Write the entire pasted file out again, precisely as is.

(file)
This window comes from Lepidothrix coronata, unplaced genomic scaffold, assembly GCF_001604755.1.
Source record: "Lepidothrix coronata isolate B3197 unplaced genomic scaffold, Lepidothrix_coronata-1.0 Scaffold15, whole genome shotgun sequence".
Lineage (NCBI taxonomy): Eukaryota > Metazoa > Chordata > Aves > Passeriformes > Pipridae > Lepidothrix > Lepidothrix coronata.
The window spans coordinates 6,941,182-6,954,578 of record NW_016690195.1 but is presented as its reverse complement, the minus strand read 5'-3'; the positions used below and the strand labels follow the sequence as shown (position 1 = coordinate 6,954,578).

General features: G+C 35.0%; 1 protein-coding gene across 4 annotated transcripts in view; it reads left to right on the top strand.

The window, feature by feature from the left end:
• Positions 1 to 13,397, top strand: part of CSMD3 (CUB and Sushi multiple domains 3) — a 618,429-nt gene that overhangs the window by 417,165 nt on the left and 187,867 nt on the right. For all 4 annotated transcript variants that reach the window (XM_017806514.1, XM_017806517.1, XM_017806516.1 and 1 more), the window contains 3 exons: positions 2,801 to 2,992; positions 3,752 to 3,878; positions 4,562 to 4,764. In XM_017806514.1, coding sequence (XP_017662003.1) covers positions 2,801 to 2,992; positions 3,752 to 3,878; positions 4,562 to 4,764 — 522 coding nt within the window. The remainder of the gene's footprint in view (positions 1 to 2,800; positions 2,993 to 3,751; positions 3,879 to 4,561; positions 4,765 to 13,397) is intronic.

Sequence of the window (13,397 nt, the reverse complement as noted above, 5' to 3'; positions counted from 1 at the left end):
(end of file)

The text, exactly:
This window comes from Lepidothrix coronata, unplaced genomic scaffold, assembly GCF_001604755.1.
Source record: "Lepidothrix coronata isolate B3197 unplaced genomic scaffold, Lepidothrix_coronata-1.0 Scaffold15, whole genome shotgun sequence".
Lineage (NCBI taxonomy): Eukaryota > Metazoa > Chordata > Aves > Passeriformes > Pipridae > Lepidothrix > Lepidothrix coronata.
The window spans coordinates 6,941,182-6,954,578 of record NW_016690195.1 but is presented as its reverse complement, the minus strand read 5'-3'; the positions used below and the strand labels follow the sequence as shown (position 1 = coordinate 6,954,578).

General features: G+C 35.0%; 1 protein-coding gene across 4 annotated transcripts in view; it reads left to right on the top strand.

The window, feature by feature from the left end:
• Positions 1 to 13,397, top strand: part of CSMD3 (CUB and Sushi multiple domains 3) — a 618,429-nt gene that overhangs the window by 417,165 nt on the left and 187,867 nt on the right. For all 4 annotated transcript variants that reach the window (XM_017806514.1, XM_017806517.1, XM_017806516.1 and 1 more), the window contains 3 exons: positions 2,801 to 2,992; positions 3,752 to 3,878; positions 4,562 to 4,764. In XM_017806514.1, coding sequence (XP_017662003.1) covers positions 2,801 to 2,992; positions 3,752 to 3,878; positions 4,562 to 4,764 — 522 coding nt within the window. The remainder of the gene's footprint in view (positions 1 to 2,800; positions 2,993 to 3,751; positions 3,879 to 4,561; positions 4,765 to 13,397) is intronic.

Sequence of the window (13,397 nt, the reverse complement as noted above, 5' to 3'; positions counted from 1 at the left end):